Parents are upset as a community grade school in the Long Beach Unified School District may close its doors. The Board of Education met Tuesday evening to decide whether to close James Monroe Elementary School. Angie Crouch reports from Long Beach for the NBC4 News at 5 p.m. on Dec. 4, 2012.
In an effort to cut $20 million out of the Long Beach Unified School District’s budget, the school board voted Tuesday evening to close James Monroe Elementary School in Lakewood and eliminate grades six through eight at Burcham School.
All students and teachers will be transferred to other schools in the district, and no layoffs are expected. The closures will save about $3 million next year, according to school board officials.
Located in Lakewood, Monroe Elementary school has been in the community since 1953. But when school ends in June, Monroe Elementary will become the seventh Long Beach school to close since 2008.
Money from voter-approved Proposition 30 will help some save programs, like music and sports, but officials said they still have to consolidate classrooms to close the budget gap.
Parents were disappointed with the board’s decision.
“It’s ridiculous,” said Kristine Myze, who has two children at Monroe Elementary and said there is no nearby junior high for them to attend. “I mean, they have no idea what they’re doing.”
“At the K-8 school, every teacher knows my children by name,” Myze added. “But now, they’re going to go to a junior high where they’re just going to be in the shuffle.”
Parent Timothy Cavanaugh echoed Myze’s suspicion that the board made up its mind before the public meeting.
“It was a preconceived decision,” he said. “They didn’t give us any consideration. They obviously have already made the decision.”
An alumna of Monroe Elementary, Randy Wilson sent his children to the school, as well, and said that was the reason his family moved to the neighborhood.
“It’s a sad day today,” he said. “Bad decision on their part, but I guess we have to take it. … It’s like losing a family member in a way.”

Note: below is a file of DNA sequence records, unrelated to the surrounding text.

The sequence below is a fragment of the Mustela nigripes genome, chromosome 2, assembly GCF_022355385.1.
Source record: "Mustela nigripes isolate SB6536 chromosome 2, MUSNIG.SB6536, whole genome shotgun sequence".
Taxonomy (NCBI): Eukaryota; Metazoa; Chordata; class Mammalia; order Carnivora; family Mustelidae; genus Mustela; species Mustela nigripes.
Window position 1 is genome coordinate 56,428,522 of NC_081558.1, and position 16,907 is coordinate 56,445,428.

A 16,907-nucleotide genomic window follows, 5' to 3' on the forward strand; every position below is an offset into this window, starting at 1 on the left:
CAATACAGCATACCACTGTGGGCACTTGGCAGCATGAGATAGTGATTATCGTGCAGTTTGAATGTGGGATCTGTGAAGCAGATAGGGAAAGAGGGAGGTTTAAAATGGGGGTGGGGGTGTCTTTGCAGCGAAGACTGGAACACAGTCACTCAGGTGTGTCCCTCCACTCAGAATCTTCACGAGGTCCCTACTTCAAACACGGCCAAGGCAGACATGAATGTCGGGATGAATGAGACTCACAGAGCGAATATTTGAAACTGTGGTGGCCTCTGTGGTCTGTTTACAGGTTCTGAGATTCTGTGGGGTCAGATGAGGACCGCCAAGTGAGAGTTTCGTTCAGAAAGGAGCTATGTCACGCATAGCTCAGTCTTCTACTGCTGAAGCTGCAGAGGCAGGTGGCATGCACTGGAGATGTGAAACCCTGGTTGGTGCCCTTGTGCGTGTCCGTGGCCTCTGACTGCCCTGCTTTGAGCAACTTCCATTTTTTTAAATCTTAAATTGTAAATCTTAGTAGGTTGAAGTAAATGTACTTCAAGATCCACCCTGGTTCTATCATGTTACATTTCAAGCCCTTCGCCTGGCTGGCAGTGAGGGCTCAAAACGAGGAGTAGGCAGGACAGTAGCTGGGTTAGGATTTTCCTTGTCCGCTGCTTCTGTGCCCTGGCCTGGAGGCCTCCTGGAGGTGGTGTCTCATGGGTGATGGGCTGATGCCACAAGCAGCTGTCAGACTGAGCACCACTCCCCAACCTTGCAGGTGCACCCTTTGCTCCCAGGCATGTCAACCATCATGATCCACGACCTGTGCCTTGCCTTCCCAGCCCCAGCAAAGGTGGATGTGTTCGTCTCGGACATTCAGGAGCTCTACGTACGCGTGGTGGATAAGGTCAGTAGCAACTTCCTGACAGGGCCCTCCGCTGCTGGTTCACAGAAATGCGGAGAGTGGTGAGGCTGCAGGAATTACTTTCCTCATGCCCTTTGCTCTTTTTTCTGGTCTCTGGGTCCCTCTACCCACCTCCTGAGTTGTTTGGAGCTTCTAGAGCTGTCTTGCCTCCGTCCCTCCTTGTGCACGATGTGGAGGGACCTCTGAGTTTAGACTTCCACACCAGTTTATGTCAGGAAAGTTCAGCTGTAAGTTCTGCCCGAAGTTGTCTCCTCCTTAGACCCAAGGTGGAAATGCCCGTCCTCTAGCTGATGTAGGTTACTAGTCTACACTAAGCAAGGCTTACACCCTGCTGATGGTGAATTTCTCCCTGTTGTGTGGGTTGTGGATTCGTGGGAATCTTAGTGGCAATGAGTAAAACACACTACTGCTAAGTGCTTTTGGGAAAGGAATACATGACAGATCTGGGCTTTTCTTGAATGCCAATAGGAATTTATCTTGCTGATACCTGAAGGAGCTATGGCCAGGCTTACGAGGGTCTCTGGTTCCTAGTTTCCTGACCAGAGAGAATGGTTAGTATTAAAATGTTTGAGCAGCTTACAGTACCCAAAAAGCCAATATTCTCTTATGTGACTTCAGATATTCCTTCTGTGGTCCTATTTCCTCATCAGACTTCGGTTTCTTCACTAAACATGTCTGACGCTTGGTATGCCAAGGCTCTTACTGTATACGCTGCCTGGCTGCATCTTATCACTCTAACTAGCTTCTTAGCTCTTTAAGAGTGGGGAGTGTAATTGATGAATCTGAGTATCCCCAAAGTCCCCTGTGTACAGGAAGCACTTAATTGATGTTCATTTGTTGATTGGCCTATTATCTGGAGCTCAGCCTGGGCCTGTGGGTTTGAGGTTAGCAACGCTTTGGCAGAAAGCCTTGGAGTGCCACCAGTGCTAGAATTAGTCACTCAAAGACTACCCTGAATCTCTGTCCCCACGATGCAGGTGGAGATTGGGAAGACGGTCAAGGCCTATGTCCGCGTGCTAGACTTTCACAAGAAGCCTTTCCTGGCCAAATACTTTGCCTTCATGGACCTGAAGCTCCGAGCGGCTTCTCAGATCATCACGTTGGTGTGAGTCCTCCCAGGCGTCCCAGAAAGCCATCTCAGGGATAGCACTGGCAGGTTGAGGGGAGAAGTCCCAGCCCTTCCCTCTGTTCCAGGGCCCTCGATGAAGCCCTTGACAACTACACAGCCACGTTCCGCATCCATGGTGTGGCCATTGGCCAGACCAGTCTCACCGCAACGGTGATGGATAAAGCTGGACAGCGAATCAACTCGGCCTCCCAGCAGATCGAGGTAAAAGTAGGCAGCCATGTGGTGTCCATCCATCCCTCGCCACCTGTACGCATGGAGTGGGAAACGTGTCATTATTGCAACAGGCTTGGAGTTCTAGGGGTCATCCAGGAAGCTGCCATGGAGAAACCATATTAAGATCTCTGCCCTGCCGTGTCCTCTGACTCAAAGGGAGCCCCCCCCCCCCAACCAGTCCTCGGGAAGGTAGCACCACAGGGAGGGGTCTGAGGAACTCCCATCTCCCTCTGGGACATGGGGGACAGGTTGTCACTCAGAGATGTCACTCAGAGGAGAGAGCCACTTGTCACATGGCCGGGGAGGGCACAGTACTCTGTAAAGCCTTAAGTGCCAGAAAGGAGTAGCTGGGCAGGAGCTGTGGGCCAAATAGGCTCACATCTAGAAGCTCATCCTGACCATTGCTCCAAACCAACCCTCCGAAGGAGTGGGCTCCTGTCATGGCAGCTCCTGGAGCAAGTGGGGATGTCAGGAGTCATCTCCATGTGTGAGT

Prior to Tuesday’s meeting, the 678 students at Monroe Elementary were told their school was slated for closure.
Lisa Dillon said when she told her young sons the impending closure was due to budget cuts, they offered to help.
“They both went into their rooms and brought out their piggy banks and said, ‘Here you can have this. Give it to my teacher and then we can keep our school,’” she said. “It was heartbreaking.”
Now that the closure has been approved, the students and teachers will be transferred to nearby schools, like Cleveland Elementary, and displaced students would have first choice at other schools in the district.
Still, that’s not sitting well with some parents and PTA member Nina Mighaccio was near tears thinking about the closure.
“We bought a house on the corner so she could walk to school and she could have friends live in the neighborhood,” she said. “The whole community thing is why we moved here.”
Long Beach Unified School District has lost about 16,000 students in the past decade as families move out of the area and that, combined with dwindling funds for public education, makes school closures inevitable, said a spokesman for the district.
“We know they love their school and we’re proud of that,” spokesman Chris Eftychiou said earlier in the day before the vote. “We’re going to listen to them and hear them out. If there’s any way to mitigate the situation and make it better for them, we’re going to go ahead and do that.”